Italy’s coronavirus lockdown is proving that the Mafia still runs the show there, according to a new report.
Earlier this month, the notorious organized crime group held a funeral procession for a 70-year-old scion of one of the most notorious Mafia families in the Sicilian town of Messina — even though funerals have been banned in the country since early March to curb the COVID-19 outbreak, CNN reported.
The procession was a “real scandal, an insult to those who lost their relatives in the pandemic,” Claudio Fava, president of the regional anti-Mafia committee, told the network.
In one Palermo district, a local Mafia boss tried to organize a Good Friday church service in defiance of the lockdown but was thwarted by police.
In southern Italy, Mafia clans are taking advantage of the pandemic by providing everyday necessities to residents of poor neighborhoods — and offering credit to businesses that are near bankruptcy, the outlet reported.
Anti-Mafia groups like SOS Impresa told CNN that the outbreak turned the crime group into Italy’s largest bank.
Liquidity will become “the center of everything” in the wake of the crisis, according to journalist and author Roberto Saviano, who has written about a Naples-based organized crime group.
“The organization will come to a company in crisis and say: ‘We don’t buy everything, but we will give you cash in exchange for shares — to become part of your company,’” Saviano told the network. “This is what they will do with everyone.”
La Cosa Nostra will also try to hire the “new unemployed” as its foot soldiers during the crisis, Saviano added.
The most powerful branch of the Mafia, the Calabria-based ‘Ndrangheta, is thought to control 80 percent of the European cocaine market.
“The traffickers took advantage of the [lack of] oversight of law enforcement in the ports, in the airports” during the lockdown, he said. “Who was checking anymore?”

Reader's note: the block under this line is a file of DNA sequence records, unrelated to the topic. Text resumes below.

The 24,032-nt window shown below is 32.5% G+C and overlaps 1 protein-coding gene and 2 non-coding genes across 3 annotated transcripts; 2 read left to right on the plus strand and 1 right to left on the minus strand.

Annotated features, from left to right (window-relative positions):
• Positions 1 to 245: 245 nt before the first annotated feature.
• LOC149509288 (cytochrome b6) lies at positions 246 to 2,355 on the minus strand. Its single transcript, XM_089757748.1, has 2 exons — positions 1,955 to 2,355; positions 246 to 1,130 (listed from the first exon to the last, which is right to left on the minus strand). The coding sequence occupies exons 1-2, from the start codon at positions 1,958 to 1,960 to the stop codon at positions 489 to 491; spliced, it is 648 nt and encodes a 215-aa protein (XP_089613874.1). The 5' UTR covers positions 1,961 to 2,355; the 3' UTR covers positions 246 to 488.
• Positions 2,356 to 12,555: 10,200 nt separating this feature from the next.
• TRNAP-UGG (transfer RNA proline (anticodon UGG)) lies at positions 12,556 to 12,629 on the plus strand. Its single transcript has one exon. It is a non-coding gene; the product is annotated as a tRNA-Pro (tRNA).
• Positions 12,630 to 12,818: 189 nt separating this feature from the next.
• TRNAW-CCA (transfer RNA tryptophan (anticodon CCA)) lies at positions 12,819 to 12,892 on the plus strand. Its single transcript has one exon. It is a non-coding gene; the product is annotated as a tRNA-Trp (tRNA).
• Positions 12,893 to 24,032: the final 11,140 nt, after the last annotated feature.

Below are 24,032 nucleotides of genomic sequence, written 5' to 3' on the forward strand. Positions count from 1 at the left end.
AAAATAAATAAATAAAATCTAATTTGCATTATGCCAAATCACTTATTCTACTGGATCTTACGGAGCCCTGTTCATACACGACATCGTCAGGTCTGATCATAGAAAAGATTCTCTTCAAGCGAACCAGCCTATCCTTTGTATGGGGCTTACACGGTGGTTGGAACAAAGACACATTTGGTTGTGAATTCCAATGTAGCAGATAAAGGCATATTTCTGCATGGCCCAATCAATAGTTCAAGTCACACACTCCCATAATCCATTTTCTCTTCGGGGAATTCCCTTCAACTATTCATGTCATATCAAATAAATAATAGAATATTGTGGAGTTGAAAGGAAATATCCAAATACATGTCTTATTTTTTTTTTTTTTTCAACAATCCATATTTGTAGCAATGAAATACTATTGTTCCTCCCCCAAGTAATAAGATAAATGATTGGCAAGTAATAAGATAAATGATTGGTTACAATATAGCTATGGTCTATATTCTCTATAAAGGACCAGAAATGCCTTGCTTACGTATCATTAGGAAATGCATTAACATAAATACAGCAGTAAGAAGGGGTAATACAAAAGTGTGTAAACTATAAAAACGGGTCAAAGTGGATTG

The Mafia already has roots in parts of the economy “that have not been blocked by the restrictions of COVID-19: the agriculture-food chain, the supply of medicines and medical equipment, road transport,” Franco Gabrielli, head of the Italian police, told the outlet.
“Funeral homes they invest in, hospital laundries,” added Saviano. “Cleaning companies they’ve always invested in. Good delivery companies, gas stations, this is the portfolio they’ve had for the past 10 years.”
By Monday, a total of 178,972 coronavirus cases had been reported in Italy, the third-hardest-hit country next to the US and Spain, according to Johns Hopkins University data. The country has seen the highest death toll, with 23,660 people there succumbing to the virus since the start of the outbreak.
But the country saw its lowest daily coronavirus death toll in a week on Sunday.
The powerful organization has a foothold outside Italy, too, Saviano warned.
“The Mafia is very powerful also in Germany,” he said. “They shoot less, but they are very powerful.”
The mob isn’t faring so well in New York, where its main sources of income — illegal sports gambling and restaurant extortion — have dried up amid a freeze on public activity, law enforcement sources have told The Post.
Pope Francis prayed earlier this month for “people who during this time of the pandemic, trade at the expense of the needy and profit from the needs of others, like the Mafia, usurers and others,” according to CNN.
“May the Lord touch their hearts and convert them,” the pontiff added.